Light is a type of electromagnetic (EM) radiation, and light has energy. Many kinds of light exist. Ultraviolet (UV) light causes skin to tan or burn.

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1 Light and radiation Light is a type of electromagnetic (EM) radiation, and light has energy. Many kinds of light exist. Ultraviolet (UV) light causes skin to tan or burn. Infrared (IR) light is used in heat lamps and remote controls. Visible light has energy between UV and IR. Some types of light and EM radiation have more energy and cause more damage than other types. Examples: UV light/radiation vs. IR light, X-rays vs. radio waves

2 Light and EM radiation have features of waves. (Figs. 7-1, 7-2) Frequency (ν): nu, the number of wave crests (peaks) that pass a fixed point in space in one second. Units are per second = 1/s = 1 s -1. Also, known as Hertz (Hz), 1 Hz = 1/s. Wavelength (λ): lambda, the distance between wave peaks. Units are in length, such as meters or nm (nanometers). Amplitude: the height of a wave, often measured from peak to trough, sometimes measured from peak to baseline. Also known as intensity, the brightness of a light source. 2

3 For all waves, wavelength x frequency = speed of wave. All EM radiation types behave like waves with wavelength (λ) and frequency (ν). All EM radiation travels at the speed of light (c). So λν = c, where c = speed of light = x 10 8 m/s Example: A radio station transmits at MHz. What is the wavelength of the radio signal? (reminder: mega = 10 6, Hz = 1/s) 3

4 Wave-particle concept of light and radiation EM radiation (including light) also behaves like a collection of discrete particles. Photon: a particle of light or radiation, a discrete packet or bundle of light or radiation. Photons have no mass. Einstein came up with the idea of photons and experimentally found how to calculate the energy of a photon based on its frequency: E photon = hν EM radiation h = Planck s constant = x J-s (Planck also developed some of our explanations of light and EM radiation, and Einstein saw how to apply Planck s work to his own work.) 4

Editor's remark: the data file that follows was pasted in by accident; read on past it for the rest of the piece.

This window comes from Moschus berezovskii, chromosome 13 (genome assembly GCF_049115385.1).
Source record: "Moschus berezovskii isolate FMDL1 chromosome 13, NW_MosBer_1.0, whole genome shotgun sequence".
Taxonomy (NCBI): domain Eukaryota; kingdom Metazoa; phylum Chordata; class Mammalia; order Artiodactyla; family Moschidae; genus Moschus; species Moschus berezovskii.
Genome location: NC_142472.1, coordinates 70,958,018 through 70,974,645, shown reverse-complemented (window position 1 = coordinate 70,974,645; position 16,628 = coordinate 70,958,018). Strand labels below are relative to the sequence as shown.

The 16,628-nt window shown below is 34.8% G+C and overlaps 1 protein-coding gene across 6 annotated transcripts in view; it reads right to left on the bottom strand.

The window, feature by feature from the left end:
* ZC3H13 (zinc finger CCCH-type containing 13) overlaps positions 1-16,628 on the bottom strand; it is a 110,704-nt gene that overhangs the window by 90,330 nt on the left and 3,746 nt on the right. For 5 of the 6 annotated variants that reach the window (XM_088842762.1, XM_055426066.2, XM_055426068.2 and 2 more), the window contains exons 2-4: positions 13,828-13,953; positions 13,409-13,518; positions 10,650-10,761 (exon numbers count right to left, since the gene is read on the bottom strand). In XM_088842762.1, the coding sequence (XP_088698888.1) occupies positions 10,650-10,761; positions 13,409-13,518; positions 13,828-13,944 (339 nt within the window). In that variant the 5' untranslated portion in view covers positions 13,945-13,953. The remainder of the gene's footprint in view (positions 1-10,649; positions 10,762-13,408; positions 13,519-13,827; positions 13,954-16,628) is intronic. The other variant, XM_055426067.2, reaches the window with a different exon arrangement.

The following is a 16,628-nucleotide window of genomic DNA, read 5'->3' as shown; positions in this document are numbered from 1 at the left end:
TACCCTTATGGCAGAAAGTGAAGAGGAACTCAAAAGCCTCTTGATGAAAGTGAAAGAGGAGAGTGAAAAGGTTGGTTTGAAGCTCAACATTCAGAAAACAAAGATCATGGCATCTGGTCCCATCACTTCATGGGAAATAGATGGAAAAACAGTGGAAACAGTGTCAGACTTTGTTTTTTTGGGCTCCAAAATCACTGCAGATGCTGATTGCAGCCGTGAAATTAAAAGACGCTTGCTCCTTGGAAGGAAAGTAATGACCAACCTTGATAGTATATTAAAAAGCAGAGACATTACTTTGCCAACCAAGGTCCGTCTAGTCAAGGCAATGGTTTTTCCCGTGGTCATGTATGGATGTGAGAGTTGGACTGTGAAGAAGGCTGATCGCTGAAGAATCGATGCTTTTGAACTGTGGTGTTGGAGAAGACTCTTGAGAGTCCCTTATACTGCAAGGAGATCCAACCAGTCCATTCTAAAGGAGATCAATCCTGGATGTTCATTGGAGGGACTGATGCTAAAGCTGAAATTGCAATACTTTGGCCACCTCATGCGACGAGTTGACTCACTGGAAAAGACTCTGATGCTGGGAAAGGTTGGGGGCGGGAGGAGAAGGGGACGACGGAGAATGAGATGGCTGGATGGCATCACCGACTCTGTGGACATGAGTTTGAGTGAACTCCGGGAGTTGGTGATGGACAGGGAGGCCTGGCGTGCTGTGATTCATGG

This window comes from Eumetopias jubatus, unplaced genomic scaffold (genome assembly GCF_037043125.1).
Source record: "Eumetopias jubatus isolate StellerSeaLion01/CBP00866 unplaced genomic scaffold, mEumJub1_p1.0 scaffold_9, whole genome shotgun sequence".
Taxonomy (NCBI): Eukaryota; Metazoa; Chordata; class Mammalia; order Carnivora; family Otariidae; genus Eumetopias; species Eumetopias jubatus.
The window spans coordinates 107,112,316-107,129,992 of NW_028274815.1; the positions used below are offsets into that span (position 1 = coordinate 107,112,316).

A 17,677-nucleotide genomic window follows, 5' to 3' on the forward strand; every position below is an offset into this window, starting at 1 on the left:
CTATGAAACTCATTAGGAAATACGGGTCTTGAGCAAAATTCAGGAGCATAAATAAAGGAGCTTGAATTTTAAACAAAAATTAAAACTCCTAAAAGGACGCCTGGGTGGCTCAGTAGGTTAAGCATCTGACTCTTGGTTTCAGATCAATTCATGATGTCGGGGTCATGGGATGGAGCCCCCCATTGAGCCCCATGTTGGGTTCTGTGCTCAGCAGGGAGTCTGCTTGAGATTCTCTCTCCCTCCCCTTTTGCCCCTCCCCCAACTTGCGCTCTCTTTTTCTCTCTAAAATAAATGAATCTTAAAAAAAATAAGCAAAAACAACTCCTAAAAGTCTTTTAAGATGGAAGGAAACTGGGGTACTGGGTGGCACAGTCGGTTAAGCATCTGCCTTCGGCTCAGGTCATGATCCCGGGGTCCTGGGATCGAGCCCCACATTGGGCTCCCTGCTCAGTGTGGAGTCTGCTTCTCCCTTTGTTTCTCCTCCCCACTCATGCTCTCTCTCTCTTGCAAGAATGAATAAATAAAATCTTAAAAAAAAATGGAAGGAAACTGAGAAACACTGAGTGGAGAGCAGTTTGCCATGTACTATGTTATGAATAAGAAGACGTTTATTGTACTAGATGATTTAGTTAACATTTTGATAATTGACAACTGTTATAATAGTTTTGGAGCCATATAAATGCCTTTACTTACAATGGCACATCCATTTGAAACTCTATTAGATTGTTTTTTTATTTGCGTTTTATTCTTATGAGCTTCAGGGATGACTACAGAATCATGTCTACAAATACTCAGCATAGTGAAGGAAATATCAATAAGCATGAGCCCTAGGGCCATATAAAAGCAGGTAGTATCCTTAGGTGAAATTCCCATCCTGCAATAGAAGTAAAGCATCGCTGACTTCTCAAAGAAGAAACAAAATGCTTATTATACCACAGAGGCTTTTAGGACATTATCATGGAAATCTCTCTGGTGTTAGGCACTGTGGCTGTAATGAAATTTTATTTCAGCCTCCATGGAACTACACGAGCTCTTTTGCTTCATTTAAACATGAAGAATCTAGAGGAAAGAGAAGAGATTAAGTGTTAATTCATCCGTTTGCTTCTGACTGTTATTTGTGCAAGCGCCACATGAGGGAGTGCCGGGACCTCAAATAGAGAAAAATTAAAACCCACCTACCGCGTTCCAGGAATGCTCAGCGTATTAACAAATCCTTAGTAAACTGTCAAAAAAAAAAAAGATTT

5 So we use the frequency of the EM wave to calculate the energy of one photon of EM radiation with that frequency. Example: Given that λ red = nm and λ blue = nm, what are the energies of a photon of red light and a photon of blue light? (Qualitative estimate first! Which should have more energy?) 5

6 Atoms can absorb photons and emit electrons (photoelectric effect) A photon transfers enough energy to an atom that the electrons gain enough energy to escape. Simple picture of escaping electrons M(s) M + + e - Binding energy: the energy needed by a photon to eject an electron from an atom, the energy needed by an electron to escape from the atom, called E min in textbook. If the photon transfers more energy than just the minimum (binding) energy, then the ejected electron can carry the extra energy as kinetic energy. E photon = E min + E kinetic of ejected electron 6

7 Atoms can absorb photons and emit photons (emission spectrum and the Bohr model) Simple simulation of photon absorption, energy loss, and photon emission: 7

8 Key ideas: 1. Know ground state vs. excited state. 2. For visible light and UV radiation, the electron is actually the part of the atom that is changing in energy. The e - can move to an excited state, and then emit a photon as it moves to lower energy levels. 3. The energy values for the electrons are restricted to specific values! (Fig. 7-8) Energy levels are not continuous; they cannot have any value. In other words, the energy values (levels) are quantized. Example: Ball on a staircase model. The ball can only be at specific heights, not any height. 8

9 The planetary (Bohr) model and the stair model are oversimplifications of reality. The e - does not literally jump across space to a new orbit or stair. The e - moves to a different energy level, which is an abstract concept that does not fit a concrete model. 9

10 Describing the energy levels: 1. Bound electrons (electrons in atoms) have quantized energy levels. 2. Due to its wave characteristics, an electron in an energy level is delocalized over space without an exact location or exact motion. The electron is a three-dimensional wave-particle that occupies an energy level. 3. The periodic table lists these energy levels in order from lowest to highest energy. These energy levels are called atomic orbitals. The electrons occupy the atomic orbitals. Bound electrons are delocalized in quantized energy levels that are three-dimensional and called atomic orbitals. 10

11 Mathematically, we can calculate the energy of the energy levels (i.e., the atomic orbitals): E n = - 2π 2 me 4 Z 2 x 1_ (4πε ο ) 2 h 2 n 2 n = 1 is the first level (the ground state) n = 2 is the second level (the first excited state, 1 level above the ground state) n = 3 is the third level (the second excited state, 2 levels above the ground state) This equation and variations of this equation are only correct for hydrogen and hydrogen-like ions (ions with only 1 electron). Examples: H, He +, Li 2+, etc. More complicated equations are needed for other situations. 11

12 Most often the equation is used to calculate ΔE for the electronic transitions in H-like atoms. ΔE = x J 1-1 = hν n 2 f n 2 i Example: Calculate the energy for the n = 3 to n = 2 transition in a hydrogen atom. Some variations of this equation replace ΔE with ν photon or 1/λ photon. 12

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